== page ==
I finally started my next-to-last-draft revision of The Impossible Takes a Little Longer. I think I have the problems analyzed and fixed; we’ll see how it goes as I rewrite it. Unanticipated problems usually show up. I also I got about halfway through another draft of No One Can Slay Her. I think it’s showing much improvement.

I posted a blog entry at Atomic Junk Shop about Doc Savage as a creation of the Depression.

And I began work on my taxes. It goes much smoother if I start well in advance and do a little bit every time. I completed most of Schedule C (self-employment income) but I have yet to complete the related forms (business use of my home, self-employment tax).

I think it helped that as TYG was snowbound for Wednesday through Friday, she sits down on the couch with the dogs. And I had two scheduled events (car maintenance and dentist) that had to be postponed because of the weather. But I’ll be glad to have clear roads again next week.

Photo is mine, credit me if you use. Avengers panel rights remain with current holder.


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Doc Savage again: The Too-Wise Owl in the Magic Forest (#SFWApro)

I figured by now Doc Savage Magazine would have caught up with Pearl Harbor but no, March and April 1942 still show no signs of the U.S. at war.

THE TOO-WISE OWL starts when a disgruntled delivery boy drops off an owl at Doc’s HQ. The owl is pretty disgruntled at this too, as witness it grabs a gun in its talons, shoots out the window, and flies away (this ignores, of course, that the windows are bulletproof). Monk and Ham go looking for the owl and find him sitting with Jasper, a tween who seems incapable of saying a word without giving its full dictionary definition, and knows even bigger words than Johnny Littlejohn (whose reaction to being out-polysyllabicized is a hot). Plus of course we have various factions and a pretty girl chasing around after the owl and insisting they’re the injured party in all this.

As Doc says, it’s actually a fairly simple McGuffin hunt, but the owl makes it look as if it’s a lot stranger than that. It turns out that one of the factions, wealthy Jonathan Shair, has developed a miracle treatment, “vitamin M” (for mental) that enhances intelligence. Some of the recipients, unfortunately, are crooked, and use their new intelligence for evil (Shair ultimately realizes M’s inability to impart wisdom is a serious weakness in his dream of uplifting humanity). Their big goal is to get the vitamin M supply and Shair’s supply of its opposite, a chemical that induces stupidity.

Overall it’s a minor story, but fun. However Dent throws in a very awkward bit of added pathos: a murder victim early in the story turns out to be Oliver Brooks, the half-brother we never knew Ham had. Ham is knocked for a loop to learn his brother’s dead, but I couldn’t share his reaction — it might as well have been a stranger for all the emotional impact it has.

William Bogart’s THE MAGIC FOREST is a much weaker story. It starts out with Renny boarding a plane; unfortunately the crew and passengers are crooks, plotting to ambush Renny’s companion, so the big engineer winds up caught too. The two men are drugged and taken to “the magic forest” which appears to be a pine forest in Alaska. And someone keeps leaving tiny wooden totem poles around.

Doc, of course, steps in to investigate. Unfortunately after the lively opening things just plod along. It turns out The Magic Forest is just the name of a boat. Its owner is out to get revenge on the swindlers who ruined him by kidnapping them until he gets his money back (like The Sea Angel, but much less interesting). The totem poles are simply something the guy carves for his own amusement. Like Too-Wise Owl the plot is much less zany than the trappings, but unlike the earlier book this is boring.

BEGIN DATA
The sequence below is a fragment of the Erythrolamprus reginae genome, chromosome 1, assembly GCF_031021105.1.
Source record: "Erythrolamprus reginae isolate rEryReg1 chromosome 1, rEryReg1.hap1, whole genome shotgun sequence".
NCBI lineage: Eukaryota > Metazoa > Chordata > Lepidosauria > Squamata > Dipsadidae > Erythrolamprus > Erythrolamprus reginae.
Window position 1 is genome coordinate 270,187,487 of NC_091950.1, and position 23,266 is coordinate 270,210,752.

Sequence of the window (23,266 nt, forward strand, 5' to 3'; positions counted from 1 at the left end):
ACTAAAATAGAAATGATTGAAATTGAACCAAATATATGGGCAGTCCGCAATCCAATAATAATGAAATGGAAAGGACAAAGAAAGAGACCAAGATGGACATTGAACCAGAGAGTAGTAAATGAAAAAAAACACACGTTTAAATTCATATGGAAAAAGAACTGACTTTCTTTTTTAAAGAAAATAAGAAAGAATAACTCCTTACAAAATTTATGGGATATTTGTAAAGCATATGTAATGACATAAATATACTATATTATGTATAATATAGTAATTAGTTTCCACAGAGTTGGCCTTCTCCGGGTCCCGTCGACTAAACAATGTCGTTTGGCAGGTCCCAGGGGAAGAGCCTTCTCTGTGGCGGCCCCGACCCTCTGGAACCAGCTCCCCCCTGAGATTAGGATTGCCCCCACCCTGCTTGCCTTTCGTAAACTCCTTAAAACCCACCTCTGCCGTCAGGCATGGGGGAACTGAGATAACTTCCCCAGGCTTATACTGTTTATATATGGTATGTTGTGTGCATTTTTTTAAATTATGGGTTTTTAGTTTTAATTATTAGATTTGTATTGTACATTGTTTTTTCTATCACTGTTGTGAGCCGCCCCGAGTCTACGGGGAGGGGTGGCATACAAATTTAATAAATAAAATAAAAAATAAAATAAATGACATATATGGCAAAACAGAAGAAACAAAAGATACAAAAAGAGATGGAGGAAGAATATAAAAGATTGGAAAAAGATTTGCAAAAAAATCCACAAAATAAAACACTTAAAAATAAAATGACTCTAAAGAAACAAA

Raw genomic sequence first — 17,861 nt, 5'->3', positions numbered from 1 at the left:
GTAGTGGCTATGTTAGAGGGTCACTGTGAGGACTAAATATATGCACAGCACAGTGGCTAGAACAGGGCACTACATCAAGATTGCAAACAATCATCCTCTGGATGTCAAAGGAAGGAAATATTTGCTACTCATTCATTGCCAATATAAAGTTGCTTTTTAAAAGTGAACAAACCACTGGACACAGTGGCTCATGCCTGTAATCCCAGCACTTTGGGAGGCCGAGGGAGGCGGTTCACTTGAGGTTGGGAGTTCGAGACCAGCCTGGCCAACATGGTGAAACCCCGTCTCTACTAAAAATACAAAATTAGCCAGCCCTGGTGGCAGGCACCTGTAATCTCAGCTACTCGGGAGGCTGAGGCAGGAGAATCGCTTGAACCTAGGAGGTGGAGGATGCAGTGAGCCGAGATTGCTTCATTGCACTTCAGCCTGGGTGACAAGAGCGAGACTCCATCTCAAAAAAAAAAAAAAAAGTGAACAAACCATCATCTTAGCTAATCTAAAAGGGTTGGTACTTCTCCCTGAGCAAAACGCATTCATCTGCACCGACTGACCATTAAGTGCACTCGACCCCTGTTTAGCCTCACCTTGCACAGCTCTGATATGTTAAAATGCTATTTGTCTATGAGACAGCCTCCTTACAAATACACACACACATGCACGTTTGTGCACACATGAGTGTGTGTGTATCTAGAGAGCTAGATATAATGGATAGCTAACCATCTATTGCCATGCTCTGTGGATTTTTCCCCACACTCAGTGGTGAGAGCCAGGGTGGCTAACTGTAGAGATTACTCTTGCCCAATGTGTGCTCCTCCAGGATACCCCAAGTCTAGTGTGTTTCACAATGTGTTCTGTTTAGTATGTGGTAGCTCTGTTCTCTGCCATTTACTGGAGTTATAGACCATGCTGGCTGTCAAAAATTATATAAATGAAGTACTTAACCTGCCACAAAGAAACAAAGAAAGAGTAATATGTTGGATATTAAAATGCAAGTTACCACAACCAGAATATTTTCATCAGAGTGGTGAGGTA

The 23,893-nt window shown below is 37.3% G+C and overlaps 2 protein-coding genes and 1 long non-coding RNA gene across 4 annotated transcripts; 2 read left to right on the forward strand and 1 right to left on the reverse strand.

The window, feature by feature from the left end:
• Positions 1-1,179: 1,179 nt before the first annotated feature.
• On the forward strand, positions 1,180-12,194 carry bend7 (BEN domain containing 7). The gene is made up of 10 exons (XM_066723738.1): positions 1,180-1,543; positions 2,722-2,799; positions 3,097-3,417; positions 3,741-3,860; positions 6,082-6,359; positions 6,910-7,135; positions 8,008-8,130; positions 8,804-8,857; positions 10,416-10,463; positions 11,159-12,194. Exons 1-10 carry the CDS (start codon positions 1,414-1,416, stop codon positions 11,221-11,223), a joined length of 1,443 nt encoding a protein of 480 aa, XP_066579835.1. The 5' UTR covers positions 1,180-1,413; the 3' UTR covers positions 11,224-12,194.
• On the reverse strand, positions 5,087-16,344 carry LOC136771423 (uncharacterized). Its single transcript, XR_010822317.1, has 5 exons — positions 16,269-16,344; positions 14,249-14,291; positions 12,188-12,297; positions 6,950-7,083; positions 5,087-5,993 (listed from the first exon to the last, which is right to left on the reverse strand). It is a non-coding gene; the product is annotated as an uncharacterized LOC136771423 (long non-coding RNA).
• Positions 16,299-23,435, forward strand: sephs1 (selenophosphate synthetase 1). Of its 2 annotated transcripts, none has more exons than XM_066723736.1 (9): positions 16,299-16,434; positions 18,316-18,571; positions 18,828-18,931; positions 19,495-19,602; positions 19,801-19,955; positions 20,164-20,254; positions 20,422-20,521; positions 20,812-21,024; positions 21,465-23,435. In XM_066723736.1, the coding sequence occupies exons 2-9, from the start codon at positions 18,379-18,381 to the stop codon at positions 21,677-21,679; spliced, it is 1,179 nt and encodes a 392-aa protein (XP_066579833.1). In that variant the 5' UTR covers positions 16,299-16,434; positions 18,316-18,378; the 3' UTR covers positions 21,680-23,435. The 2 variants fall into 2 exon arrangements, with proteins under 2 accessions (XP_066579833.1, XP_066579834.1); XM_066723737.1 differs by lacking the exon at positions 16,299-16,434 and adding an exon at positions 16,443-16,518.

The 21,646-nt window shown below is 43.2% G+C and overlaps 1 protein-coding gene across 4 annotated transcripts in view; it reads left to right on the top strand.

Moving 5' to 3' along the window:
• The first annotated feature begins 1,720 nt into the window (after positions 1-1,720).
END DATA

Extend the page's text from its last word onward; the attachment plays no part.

Both covers by Emery Clark, all rights to images remain with current holder.

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Doc Savage’s Other Apocalyptic Life: The Mad Goblin by Philip José Farmer (#SFWApro)

Taking a break from the regular Doc Savage series once again —

In 1973, Philip José Farmer published Doc Savage: His Apocalyptic Life, the biography of the real person Farmer pretended Doc Savage was based on. It turns out this was his second try at that concept. In 1969, Farmer pitted the “real” Doc Savage and Tarzan — Doc Caliban and Lord Grandrith — against each other in the soft-core erotica A Feast Unknown (given my distaste for Farmer’s erotica, the odds are against me reading it). He then followed up with two sequels published in the Ace double-book format (flip book, one novel on either side), LORD OF THE TREES and THE MAD GOBLIN (cover by Gray Morrow, all image rights remain with current holder).

The premise, introduced in Feast, is that Doc and Grandrith are both agents of the Nine, an immortal conspiracy that has manipulated the world for millennia. Both rose high enough in the ranks to taste the Nine’s gift of immortality, but then they turned against them. Oh, and both of them are related, descended from one of the older immortals on the council.

THE MAD GOBLIN is definitely the stronger story. Doc and the sons of Monk and Ham penetrate the lair of Iwaldi, one of the Nine who’s turned against the others. He wants to let humanity wipe itself out with pollution, after which the Earth will regrow — they’re immortal, they can wait — and train the few survivors to accept them as gods, never developing science or democracy or any of those other ideas that crippled the Nine’s powers. The other Eight aren’t so sure they’ll survive, so they’re determined to stop him. Doc and his team must fight through Iwaldi’s endless deathtraps while ducking the strike force the rest of the council has sent against the shriveled, bearded goblin.

Lord of the Trees never makes it beyond pedestrian. It’s talky and introspective and often clunky. In the opening page, Grandrith informs us it’s easy to survive a thousand foot fall, then does so (one of the better scenes); later, one of the mercenaries hunting him repeats the same arguments. I didn’t need to read them twice. Mad Goblin gets talky and slow in spots (it’s easy to see why Farmer didn’t make his name as a writer of slam-bang pulp action), but it’s balanced out by scenes like Doc battling an enraged prehistoric bear. Both books climax with the heroes teaming up, but the fourth installment, showing their final battle against the Nine, never came out.